Researchers have studied the usefulness of an Internet-based self-help tool, Making Sense of Grief, which they designed to inform, educate and support recently bereaved individuals experiencing normal grief. Results suggest that the intervention had a measurable positive impact on the participants, with no ill effects noted during follow-up interviews. The study points to “the positive potential of the Internet to assist the bereaved in normalizing their grief and enhancing adaptive adjustment to life without the deceased.” [Dominick S, Irvine A, Beauchamp N , Seeley J, Nolen-Hoeksema S, Doka K and Bonanno G. An internet tool to normalize grief. OMEGA – Journal of Death and Dying. Vol. 60(1), 71-87, 2009-2010.]

Tuesday, November 17, 2009

Web Site: The Eldercare Support Group

Caring for her aging father is what inspired Shelley Webb to develop The Eldercare Support Group,  along with her blog and bi-weekly newsletter, Taking Care of the Folks.  Using her own experience as a care giver as well as her education and training as a registered nurse, Shelley offers encouragement, empathy, education and effective strategies to enrich the lives of others caring for elder loved ones.  Included are helpful articles addressing various aspects of care-giving for the elderly, including self-care, money and legal issues as well as activities and health.  Visitors are welcome to subscribe to her (free) bi-weekly e-zine and download her special report, 12 Things You MUST Do To Stay Healthy and Sane While Caring for Your Aging Parents.   “You and I are on the same journey,” Shelley tells her visitors, “and together we can find the joy in caring for our loved one.”

Monday, November 16, 2009

Web Site: The Heartlight Tree

Carla Blowey, bereaved mother and author of Dreaming Kevin: The Path to Healing, invites you to send an ornament in memory of a child who has died, to be placed on The Heartlight Tree this holiday season. This is an opportunity to let your lovelight shine, for your own child or for any child who has died and blessed your life. To learn how you can share your lovelight, visit The Heartlight Tree.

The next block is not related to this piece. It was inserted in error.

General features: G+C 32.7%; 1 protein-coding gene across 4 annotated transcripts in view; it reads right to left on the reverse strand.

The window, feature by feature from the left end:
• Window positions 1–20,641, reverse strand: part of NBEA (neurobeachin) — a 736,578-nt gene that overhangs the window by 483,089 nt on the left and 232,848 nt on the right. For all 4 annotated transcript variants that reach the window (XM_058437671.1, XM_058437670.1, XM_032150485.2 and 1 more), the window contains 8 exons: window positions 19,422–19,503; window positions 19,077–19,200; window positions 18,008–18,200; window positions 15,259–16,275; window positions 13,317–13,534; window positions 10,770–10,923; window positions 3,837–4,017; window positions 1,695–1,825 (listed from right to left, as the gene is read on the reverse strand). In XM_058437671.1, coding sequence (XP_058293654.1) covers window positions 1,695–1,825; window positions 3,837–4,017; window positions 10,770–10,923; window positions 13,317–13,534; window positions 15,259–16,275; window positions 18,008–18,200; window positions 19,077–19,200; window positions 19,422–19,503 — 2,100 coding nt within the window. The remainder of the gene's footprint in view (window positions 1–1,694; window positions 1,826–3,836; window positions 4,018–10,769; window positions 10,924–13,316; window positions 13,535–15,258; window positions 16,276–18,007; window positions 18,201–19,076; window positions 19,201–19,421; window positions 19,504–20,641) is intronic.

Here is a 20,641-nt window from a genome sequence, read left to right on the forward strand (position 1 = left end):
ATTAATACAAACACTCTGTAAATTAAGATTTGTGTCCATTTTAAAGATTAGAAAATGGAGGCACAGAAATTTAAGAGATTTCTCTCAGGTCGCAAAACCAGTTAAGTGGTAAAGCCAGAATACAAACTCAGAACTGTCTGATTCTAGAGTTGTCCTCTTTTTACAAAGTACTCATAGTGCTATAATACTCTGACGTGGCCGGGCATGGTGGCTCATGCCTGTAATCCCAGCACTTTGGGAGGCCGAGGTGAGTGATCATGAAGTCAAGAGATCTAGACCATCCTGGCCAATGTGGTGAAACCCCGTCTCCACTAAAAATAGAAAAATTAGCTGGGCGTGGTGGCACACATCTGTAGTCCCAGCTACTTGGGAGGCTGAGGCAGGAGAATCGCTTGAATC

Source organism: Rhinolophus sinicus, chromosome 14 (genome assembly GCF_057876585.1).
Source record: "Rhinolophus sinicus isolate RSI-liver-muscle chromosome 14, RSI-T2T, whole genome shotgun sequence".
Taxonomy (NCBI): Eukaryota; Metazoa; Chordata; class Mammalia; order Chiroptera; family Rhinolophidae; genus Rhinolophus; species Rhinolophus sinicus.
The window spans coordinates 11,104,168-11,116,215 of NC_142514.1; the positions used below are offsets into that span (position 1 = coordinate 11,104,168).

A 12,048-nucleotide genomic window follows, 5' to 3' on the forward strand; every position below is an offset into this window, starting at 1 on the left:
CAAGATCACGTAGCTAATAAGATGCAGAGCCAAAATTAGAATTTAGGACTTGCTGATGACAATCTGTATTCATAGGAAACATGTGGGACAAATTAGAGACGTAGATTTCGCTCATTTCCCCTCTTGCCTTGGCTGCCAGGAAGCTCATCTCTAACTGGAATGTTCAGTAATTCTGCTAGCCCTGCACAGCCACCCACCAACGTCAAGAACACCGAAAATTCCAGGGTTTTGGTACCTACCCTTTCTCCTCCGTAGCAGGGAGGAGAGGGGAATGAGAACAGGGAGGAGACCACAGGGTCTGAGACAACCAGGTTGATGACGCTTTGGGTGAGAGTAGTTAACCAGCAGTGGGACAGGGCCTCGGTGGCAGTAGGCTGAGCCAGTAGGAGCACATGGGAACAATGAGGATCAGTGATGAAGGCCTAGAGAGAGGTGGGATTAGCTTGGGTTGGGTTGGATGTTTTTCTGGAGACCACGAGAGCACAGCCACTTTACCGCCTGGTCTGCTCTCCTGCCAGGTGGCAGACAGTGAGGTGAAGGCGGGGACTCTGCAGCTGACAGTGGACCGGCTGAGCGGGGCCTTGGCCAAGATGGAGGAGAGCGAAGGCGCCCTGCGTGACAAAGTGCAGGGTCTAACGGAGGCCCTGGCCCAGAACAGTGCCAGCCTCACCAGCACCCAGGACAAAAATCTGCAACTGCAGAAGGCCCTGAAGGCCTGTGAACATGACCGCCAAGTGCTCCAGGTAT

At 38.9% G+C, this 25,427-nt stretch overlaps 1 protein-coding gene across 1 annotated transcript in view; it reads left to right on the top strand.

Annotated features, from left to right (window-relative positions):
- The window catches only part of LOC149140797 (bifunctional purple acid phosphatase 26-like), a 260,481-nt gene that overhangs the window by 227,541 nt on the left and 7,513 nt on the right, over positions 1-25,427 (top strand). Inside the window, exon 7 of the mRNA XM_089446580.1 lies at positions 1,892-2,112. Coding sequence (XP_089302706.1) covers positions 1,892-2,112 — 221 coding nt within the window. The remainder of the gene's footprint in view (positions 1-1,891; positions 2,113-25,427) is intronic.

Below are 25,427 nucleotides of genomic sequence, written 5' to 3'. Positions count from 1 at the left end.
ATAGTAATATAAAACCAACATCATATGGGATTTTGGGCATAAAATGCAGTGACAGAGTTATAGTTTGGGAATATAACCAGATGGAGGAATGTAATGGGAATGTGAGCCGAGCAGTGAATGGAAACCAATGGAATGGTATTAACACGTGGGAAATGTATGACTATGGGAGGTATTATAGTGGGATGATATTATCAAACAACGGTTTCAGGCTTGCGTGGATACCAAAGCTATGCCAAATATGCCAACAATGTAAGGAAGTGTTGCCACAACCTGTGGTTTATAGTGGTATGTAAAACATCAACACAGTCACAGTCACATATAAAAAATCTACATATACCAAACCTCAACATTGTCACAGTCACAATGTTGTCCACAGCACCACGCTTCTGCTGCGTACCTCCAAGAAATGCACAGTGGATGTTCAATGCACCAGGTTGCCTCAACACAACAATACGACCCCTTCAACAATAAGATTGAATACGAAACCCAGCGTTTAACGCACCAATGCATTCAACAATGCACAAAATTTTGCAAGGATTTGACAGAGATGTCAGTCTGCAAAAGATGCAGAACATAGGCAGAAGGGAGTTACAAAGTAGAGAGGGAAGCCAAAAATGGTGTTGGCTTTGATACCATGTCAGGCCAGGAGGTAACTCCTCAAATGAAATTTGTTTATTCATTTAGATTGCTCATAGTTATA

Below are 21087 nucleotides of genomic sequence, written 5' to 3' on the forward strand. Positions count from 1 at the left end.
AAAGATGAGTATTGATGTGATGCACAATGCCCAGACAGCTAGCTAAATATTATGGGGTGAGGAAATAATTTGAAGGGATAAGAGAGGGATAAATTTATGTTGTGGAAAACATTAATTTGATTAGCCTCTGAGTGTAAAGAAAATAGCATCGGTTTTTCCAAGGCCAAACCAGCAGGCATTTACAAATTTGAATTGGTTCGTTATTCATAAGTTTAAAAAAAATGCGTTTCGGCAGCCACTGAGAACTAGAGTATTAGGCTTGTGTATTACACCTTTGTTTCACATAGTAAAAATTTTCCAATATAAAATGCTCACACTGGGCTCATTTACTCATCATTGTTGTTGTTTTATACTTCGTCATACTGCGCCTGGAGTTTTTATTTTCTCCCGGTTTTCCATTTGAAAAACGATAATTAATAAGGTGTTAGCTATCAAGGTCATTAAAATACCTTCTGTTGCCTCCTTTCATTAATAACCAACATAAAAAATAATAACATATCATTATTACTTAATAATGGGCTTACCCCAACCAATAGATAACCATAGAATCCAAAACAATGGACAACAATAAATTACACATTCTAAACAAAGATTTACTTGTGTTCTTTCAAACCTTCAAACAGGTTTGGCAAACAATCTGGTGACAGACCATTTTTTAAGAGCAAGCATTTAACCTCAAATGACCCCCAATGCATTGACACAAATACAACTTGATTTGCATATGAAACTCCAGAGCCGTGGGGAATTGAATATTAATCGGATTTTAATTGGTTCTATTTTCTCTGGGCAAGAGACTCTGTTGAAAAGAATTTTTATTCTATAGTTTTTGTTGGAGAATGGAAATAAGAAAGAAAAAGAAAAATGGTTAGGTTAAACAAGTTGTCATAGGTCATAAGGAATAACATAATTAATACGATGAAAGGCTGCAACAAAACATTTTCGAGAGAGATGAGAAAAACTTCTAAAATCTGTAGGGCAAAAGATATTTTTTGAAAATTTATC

Article about Abandonment and Grief

Having recently learned of the death of the mother who abandoned her in early childhood, a woman asks, “Where is a grief support group for me?” Mother Loss And The Grief of Abandonment

Sunday, November 15, 2009

Interview, Are We Medicating Normal Grief?

[Reviewed and updated July 15, 2024]

In this informative interview with Open to Hope founders Drs. Heidi and Gloria Horsley, Dr. Richard Dew discusses the potential overuse of antidepressant and anti-anxiety medication in grief. Speaking from his own experience not only as a physician but also as a bereaved parent himself, Dr. Dew notes that

• While the sorrow of grief is normal and to be expected, studies indicate that clinical depression is likely to occur in only 30-35% of bereaved parents; the other 70% will not experience the type of depression that calls for prescribed medication.

• Doctors should avoid prescribing antidepressants and anti-anxiety agents for newly bereaved parents, at least for the first 2-3 months following the death of a child. After that, if symptoms warrant it, a trial may be indicated – with the understanding that medication will not remove the grief; it only makes it more bearable.

• Studies show that 13% of those with a prior history of clinical depression will develop depression following the death of a child.

• Indications for antidepressant medication include inability to function and / or a history of depression prior to the death of a child.

• The newer antidepressant medications are far safer than their predecessors; they are neither addictive, nor lethal if taken as an overdose.

• Bereaved parents are wise to look for a counselor or therapist who is knowledgeable about and experienced in working with normal grief.

Listen to the entire interview here: Where Sadness Ends and Depression Begins

Your feedback is welcome! Please feel free to leave a comment or a question, or share a tip, a related article or a resource of your own in the Comments section below. If you’d like Grief Healing Blog updates delivered right to your inbox, you’re cordially invited to subscribe to our weekly Grief Healing Newsletter. Sign up here.


Friday, November 13, 2009

Web Site: Custom Crafted Songs

Psychologist and award-winning singer/songwriter Anna Huckabee Tull enables mourners to give voice to their grief through beautiful custom-crafted songs of love and loss. Following an in-person or telephone interview during which she captures the essence of the person’s message and story, Anna reviews with her client the lyrics and rough-cut recording. Upon completion of the process (which takes from 3 to 6 weeks), the client receives a studio-recorded CD of the song, a lyric sheet, an originally designed and signed CD cover with lyrics, and coaching “on making your most successful ‘presentation’ of the song.” Anna's Web site, Custom Crafted Songs also features the Song of the Month, where you can listen to her songs, view the lyrics, and read the stories behind the songs.